So, five years later, I’m proud to have served in the Army, proud that my father and brother served in the military, and proud and thankful to all my friends and family who have served, as well as all those I don’t know…and cancer still sucks!

 

Disrespect…or what kids learn from watching us, part 2

A couple weeks ago, I was at my daughter’s school musical.  As we all sat around in the nicely restored, antique, but uncomfortable seats waiting for the performance to begin.  There was much chatting, laughing between patents and children in the audience.  Fairly close to ‘on time’, the principal got on stage said “hello” and began speaking her “welcoming remarks.”  The audience began to quiet…to a point.  About a third or so of the folks just continued to chatter on as if what she said didn’t matter.  Many of the voices weren’t even lowered to whispers.  It was quite rude and disrespectful.  I’d bet that many of these jack wagons yell at/teach their kids to be quiet when they talking to them, but their kids got a first-hand example of what mom and dad really think that night.

The principal finished by asking us to stand and turning the mic over to two students to lead us in The Pledge of Allegiance.  I didn’t look around, but from what I could see, most, if not all, stood, placed their hands over their hearts, and recited the pledge.  No problem, except for the jack ass (yes…he deserves a bit stronger name than jack wagon) who failed to remove his hat.

I’m not arguing that we go back to the days of men always removing their hats indoors, or that men tip their hats to ladies…but absolutely, hats need to be removed when paying honor to our flag.  Yes, there are exceptions to that rule, but this certainly wasn’t one of them.

Personally, my decision to remove my hat indoors depends on the location.  Mall/store…nope.  Restaurant…yep, after I’m seated –even fast food joints.  Someone’s house…depends on how long I’m going to be inside, but, generally…yep.  Again, these are my own personal choices, but my hat always comes off for the flag.  Even in foreign countries, respect should be paid for their customs.  I don’t expect foreigners to recite the pledge with their hand over their heart, but they should stand and remove their hats with the rest of us.

People talk all the time about how others don’t respect them, but many aren’t will to show the smallest, simplest forms of respect for others, our customs, and the customs of others.  It doesn’t usually take much.  And when you fail to show proper respect in front of your kids, you’re teaching them they don’t need to show it, as well.  Do the right thing, even when you don’t think your kids are watching, because they probably are.

 

UPDATE > > > >  Since making this post this morning, I found this video of Robin Williams on a USO Tour in Afghanistan.  It’s making its way around Facebook as if it just happened, but searching for it on YouTube turned up the video in much poorer quality from January 2008.  Current or not, it’s a good example of what I was talking about in the article.  Robin Williams is getting his stand-up going when…  Robin Williams learns about Retreat   (fyi…there are a few words of profanity)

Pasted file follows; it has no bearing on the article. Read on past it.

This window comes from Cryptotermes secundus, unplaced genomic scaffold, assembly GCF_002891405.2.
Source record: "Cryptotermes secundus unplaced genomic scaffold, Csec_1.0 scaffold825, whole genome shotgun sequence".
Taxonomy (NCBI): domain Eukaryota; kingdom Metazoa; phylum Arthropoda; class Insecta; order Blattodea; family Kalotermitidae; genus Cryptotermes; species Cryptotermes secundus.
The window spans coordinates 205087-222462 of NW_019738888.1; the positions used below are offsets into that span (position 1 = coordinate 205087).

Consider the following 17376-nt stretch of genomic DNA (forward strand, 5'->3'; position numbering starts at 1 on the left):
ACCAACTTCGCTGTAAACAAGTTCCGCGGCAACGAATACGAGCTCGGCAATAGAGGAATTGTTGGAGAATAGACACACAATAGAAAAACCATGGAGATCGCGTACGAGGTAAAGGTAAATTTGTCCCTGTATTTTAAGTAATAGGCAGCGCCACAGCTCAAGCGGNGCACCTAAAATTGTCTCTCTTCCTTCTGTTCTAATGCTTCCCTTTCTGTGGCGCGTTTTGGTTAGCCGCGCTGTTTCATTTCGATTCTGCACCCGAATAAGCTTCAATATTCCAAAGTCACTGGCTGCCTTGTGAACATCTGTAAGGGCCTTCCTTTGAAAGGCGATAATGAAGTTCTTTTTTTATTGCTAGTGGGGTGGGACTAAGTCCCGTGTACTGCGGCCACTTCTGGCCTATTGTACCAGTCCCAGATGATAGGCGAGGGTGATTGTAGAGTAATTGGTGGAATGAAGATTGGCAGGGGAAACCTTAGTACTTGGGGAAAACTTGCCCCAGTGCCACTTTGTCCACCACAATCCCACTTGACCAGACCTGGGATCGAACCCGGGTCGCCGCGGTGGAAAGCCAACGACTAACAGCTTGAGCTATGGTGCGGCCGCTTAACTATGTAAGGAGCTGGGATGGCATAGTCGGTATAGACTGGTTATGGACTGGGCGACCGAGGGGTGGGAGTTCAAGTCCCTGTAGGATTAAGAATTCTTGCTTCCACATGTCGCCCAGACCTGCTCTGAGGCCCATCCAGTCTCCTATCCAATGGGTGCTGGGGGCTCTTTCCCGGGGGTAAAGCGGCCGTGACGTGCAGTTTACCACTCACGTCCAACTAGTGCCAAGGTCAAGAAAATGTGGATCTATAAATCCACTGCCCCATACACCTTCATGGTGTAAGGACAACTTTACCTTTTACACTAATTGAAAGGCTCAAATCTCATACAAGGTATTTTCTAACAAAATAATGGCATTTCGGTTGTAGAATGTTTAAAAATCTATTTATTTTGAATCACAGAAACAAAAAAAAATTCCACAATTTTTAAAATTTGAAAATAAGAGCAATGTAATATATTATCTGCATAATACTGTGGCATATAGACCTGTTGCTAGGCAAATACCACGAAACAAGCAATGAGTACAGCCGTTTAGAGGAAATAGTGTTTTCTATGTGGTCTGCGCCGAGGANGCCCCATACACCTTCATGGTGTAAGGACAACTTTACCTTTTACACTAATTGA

Leaf Collection…or what kids learn from watching us

A big thing about having children is that they learn as much or more by observing what you do as by listening to what you tell them.  You are a role model.  If you want your children to grow to be honest, law abiding citizens with integrity, you should set the example.  For instance, a simple matter of following city ordinances such as when and how it is allowed to place leaves on the curb for collection.  In area of town, until a week prior to bulk, loose leaf collection (yes, we live in a neighborhood lucky enough to have this), leaves should be bagged in clear lawn bags.

Soooo…we rake and bag the leaves every couple weekends and then bulk pick up folks get them.  It’s a bit more of a pain that raking them to the street, but it’s according to city ordinance.  The weekend before the loose leaf collection, we rake the leaves into a nice, compact pile on the street, careful not to block up the gutter in case it should rain before the city gets the leaves…again, according to ordinance.  The girls, of course, notice that we are the only people on the street bagging leaves at this late stage of the game and have for a number of years.  Likewise, they know that I find it important to follows our laws and do the right thing, even if others are allowed to get away with doing things the easy way.

Much like they teach in the military, it is important to lead by example, or in this case, teach by example.  You can preach all day long to your children about following the laws and doing the right thing, but when they see you act contrary to that, it makes a lasting impression.

Do the right thing!

Too stupid to stop

I’m a soccer nut, as I’ve written about before.  Play it, coach it, watch it, and now ref it.  And I don’t let minor injuries get in my way.  I strained my hamstring back in March/April.  I might have skipped one or two of the lunchtime games before I was back on the pitch.  I tried to keep my work rate lower.  I didn’t go full speed after balls…mostly.  I didn’t try to explode away from folks or chase them down…mostly.  Gradually, my hammy has gotten better.  It’s still not one hundred percent.  If I hadn’t been too stupid to properly rest it, I’d likely be at full strength by now.